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Farmers' Market Desserts
By Jennie Schacht











'The jujube 
asks less and
gives more
abundantly of its
fruits than almost
any other tree.'

Intrepid Epicure

Hardy Tree Yields ‘Chinese Dates’

Try It as an Asian Confection or
in Your Thanksgiving Turkey Stuffing

Jujubes from the Pasadena farmers market, Aug. 22, 2009

In the early days of this century, agricultural researchers were convinced they had found a marvelous new crop for California farmers: a fruit with varieties hailing from both China and the Mediterranean called the jujube.

"Taking everything into consideration," concluded one early enthusiast, Knowles Ryerson, writing in the 1914 book, "California Fruits," "the jujube asks less and gives more abundantly of its fruits than almost any other tree numbered in the long list of California fruits."

Roger Meyer made essentially the same discovery about the jujube several years ago -- by accident. Meyer, a chemist who owns a nursery on the side called Valley Vista Kiwi in Fountain Valley, was tracking down some kiwi varieties in Redding when the owner of a nursery talked him into giving a couple of bare root jujubes a try.

Back home in northern San Diego County, he stuck them in the ground, and remarkably, a year later they bore fruit. Still, Meyer didn’t give the mottled, brown, date-like jujubes another thought, until his wife dropped a few into his lunch one day and a Korean coworker excitedly noticed them.

The rest is history. Meyer now grows about three dozen varieties of jujubes. He sells cuttings from his trees and said he can dispose of hundreds of pounds of the fruit in a day to buyers -- virtually all Asian -- who come to the nursery.

Meyer is now a genuine jujube enthusiast. But as such, he is a rare breed. The crop never caught on to the extent that the early supporters might have hoped. Just a smattering of farmers from the Sacramento Valley to San Diego County have a few trees and harvest the fruit from October into December for sale at some of the larger farmers markets, such as the Wednesday market in Santa Monica, and some smaller markets that cater to an Asian clientele.

What caught the eye of the early 20th Century agronomists in California is that jujubes need long, hot, dry summers to produce good fruit, a requirement met by most farming areas in California.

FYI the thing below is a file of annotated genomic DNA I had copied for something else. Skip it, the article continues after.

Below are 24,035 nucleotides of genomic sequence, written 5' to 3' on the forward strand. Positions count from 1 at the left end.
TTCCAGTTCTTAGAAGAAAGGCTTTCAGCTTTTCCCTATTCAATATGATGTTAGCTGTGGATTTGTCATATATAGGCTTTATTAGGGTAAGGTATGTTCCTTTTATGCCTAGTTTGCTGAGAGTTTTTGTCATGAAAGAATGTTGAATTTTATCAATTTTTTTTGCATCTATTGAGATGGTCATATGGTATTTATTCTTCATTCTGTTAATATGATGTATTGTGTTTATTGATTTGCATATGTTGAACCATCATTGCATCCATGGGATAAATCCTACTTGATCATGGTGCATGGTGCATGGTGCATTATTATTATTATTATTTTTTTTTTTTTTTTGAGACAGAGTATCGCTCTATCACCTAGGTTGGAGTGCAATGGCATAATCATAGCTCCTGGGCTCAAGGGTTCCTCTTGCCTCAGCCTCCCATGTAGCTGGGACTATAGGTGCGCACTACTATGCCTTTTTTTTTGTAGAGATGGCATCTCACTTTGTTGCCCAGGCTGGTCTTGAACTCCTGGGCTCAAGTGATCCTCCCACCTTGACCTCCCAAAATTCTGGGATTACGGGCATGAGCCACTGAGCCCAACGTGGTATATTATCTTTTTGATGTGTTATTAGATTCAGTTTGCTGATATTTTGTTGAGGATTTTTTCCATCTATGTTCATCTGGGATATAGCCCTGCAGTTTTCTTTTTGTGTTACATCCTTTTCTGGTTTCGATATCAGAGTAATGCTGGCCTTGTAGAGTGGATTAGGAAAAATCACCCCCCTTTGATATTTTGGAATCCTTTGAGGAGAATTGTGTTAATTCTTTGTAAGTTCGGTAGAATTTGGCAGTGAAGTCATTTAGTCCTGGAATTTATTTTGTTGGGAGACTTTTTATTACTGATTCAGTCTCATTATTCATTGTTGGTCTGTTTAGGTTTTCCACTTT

Researchers at a U.S. Department of Agriculture facility in Chico collected dozens of varieties in the first couple of decades of this century and compared their performance. They learned that jujubes can put up with extremes at both ends of the thermometer, from 120 degrees in summer to 22-degree cold snaps in winter, without slowing down their prodigious production of fruit.

Dried jujubes from the Culver City, Calif., farmers market, March 27, 2007

So they grow well. But are jujubes worth eating?

Ryerson was conspicuously restrained in answering this question. He was not impressed with jujubes in the form preferred by the Chinese -- fresh and raw, when they taste somewhat like small, tart apples. "At this stage, the jujube is too mediocre in quality to compare favorably with our many other superior fresh fruits," he wrote.

Ryerson said jujubes offer far more promise as a confection, playing up their resemblance to dates, and a fitting use for a fruit that contains up to 20 percent sugar. The Chinese make a dessert out of fresh jujubes by simmering them in syrup until soft after first slashing the surface of the fruit with a bundle of tiny knives, Ryerson noted, "which gives a plump, attractive appearance to the finished product."

Researchers in the test kitchens at the USDA facility in Chico came up with many other ideas: jujube graham bread, jujube cake, jujube cake filling, jujube mock mincemeat and jujube sweet pickles, among others.

Meyer says jujubes are at their best when left to dry on the tree (they don’t dry properly once picked). Another exotic variation: smoked jujubes, which are black in color and are called "black dates" in Vietnamese markets, says Meyer. While most varieties are sweet, as preferred by Chinese, Koreans and Vietnamese, Meyer says there is a tart variety that people from Thailand prefer.

One of Meyer’s personal favorite uses for the fruit will be on his family’s dinner table at Thanksgiving: roast turkey with jujube stuffing.

Copyright 1997 Seasonal Chef